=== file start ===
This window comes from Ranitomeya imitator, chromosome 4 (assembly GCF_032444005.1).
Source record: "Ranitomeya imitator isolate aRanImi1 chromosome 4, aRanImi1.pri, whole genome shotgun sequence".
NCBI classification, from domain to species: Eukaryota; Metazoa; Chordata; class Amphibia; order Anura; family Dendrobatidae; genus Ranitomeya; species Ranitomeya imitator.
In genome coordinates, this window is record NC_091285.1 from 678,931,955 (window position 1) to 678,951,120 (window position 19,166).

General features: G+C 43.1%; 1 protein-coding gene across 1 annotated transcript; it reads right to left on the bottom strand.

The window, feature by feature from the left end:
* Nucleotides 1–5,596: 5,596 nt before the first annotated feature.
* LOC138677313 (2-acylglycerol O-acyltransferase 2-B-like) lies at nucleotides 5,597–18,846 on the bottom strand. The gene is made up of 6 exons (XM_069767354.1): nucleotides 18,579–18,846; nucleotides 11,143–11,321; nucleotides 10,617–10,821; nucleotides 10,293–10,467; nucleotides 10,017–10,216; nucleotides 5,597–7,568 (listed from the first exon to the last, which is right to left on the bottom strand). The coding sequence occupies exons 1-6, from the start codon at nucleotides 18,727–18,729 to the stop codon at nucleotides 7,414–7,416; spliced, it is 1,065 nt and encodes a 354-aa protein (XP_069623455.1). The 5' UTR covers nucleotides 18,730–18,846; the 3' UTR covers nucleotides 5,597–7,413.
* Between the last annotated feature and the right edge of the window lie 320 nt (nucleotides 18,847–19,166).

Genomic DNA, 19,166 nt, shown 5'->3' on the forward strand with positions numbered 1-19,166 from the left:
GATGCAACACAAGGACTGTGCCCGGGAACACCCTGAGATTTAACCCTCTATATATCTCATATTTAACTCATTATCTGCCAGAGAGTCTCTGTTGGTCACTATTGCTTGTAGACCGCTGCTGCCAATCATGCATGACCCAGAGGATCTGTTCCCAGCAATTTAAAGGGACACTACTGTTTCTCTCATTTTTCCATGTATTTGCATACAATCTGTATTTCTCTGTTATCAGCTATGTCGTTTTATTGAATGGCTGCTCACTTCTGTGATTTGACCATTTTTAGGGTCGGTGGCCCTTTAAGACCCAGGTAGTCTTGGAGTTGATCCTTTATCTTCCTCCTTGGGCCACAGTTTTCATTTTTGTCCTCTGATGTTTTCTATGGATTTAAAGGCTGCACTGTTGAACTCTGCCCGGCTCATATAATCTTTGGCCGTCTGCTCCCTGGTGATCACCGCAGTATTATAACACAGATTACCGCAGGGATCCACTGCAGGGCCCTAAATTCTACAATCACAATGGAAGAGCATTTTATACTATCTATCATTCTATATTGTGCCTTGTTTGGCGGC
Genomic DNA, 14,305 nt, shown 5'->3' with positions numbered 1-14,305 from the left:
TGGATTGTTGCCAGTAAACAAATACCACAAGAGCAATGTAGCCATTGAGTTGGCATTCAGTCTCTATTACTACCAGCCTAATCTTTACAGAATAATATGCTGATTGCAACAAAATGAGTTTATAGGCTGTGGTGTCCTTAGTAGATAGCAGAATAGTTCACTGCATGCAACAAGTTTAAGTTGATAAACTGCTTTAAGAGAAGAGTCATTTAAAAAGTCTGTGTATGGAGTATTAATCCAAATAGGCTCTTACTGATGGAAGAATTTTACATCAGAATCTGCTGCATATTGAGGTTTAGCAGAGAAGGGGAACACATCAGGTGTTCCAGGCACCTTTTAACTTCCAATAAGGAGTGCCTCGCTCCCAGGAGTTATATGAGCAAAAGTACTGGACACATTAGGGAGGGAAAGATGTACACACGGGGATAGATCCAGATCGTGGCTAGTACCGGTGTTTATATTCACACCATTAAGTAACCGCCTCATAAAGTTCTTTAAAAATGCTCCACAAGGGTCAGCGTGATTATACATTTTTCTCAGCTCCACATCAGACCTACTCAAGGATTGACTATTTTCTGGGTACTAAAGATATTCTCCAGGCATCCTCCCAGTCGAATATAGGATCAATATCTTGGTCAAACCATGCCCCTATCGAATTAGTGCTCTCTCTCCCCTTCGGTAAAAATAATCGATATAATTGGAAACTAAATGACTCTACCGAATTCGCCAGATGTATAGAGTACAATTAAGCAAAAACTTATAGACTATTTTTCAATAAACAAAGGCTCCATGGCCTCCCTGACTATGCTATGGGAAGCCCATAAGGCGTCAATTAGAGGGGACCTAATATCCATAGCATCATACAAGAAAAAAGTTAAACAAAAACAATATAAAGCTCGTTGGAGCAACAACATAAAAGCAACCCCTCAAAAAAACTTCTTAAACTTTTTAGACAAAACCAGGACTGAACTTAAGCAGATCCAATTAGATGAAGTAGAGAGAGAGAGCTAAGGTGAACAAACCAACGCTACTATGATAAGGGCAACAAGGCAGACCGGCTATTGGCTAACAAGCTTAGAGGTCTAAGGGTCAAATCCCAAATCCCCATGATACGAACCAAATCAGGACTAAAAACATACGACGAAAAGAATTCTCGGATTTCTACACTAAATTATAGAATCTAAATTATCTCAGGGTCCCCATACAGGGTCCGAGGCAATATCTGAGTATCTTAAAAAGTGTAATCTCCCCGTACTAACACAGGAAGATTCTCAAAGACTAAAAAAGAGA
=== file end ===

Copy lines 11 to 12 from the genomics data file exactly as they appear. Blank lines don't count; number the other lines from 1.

GATGCAACACAAGGACTGTGCCCGGGAACACCCTGAGATTTAACCCTCTATATATCTCATATTTAACTCATTATCTGCCAGAGAGTCTCTGTTGGTCACTATTGCTTGTAGACCGCTGCTGCCAATCATGCATGACCCAGAGGATCTGTTCCCAGCAATTTAAAGGGACACTACTGTTTCTCTCATTTTTCCATGTATTTGCATACAATCTGTATTTCTCTGTTATCAGCTATGTCGTTTTATTGAATGGCTGCTCACTTCTGTGATTTGACCATTTTTAGGGTCGGTGGCCCTTTAAGACCCAGGTAGTCTTGGAGTTGATCCTTTATCTTCCTCCTTGGGCCACAGTTTTCATTTTTGTCCTCTGATGTTTTCTATGGATTTAAAGGCTGCACTGTTGAACTCTGCCCGGCTCATATAATCTTTGGCCGTCTGCTCCCTGGTGATCACCGCAGTATTATAACACAGATTACCGCAGGGATCCACTGCAGGGCCCTAAATTCTACAATCACAATGGAAGAGCATTTTATACTATCTATCATTCTATATTGTGCCTTGTTTGGCGGC
Genomic DNA, 14,305 nt, shown 5'->3' with positions numbered 1-14,305 from the left: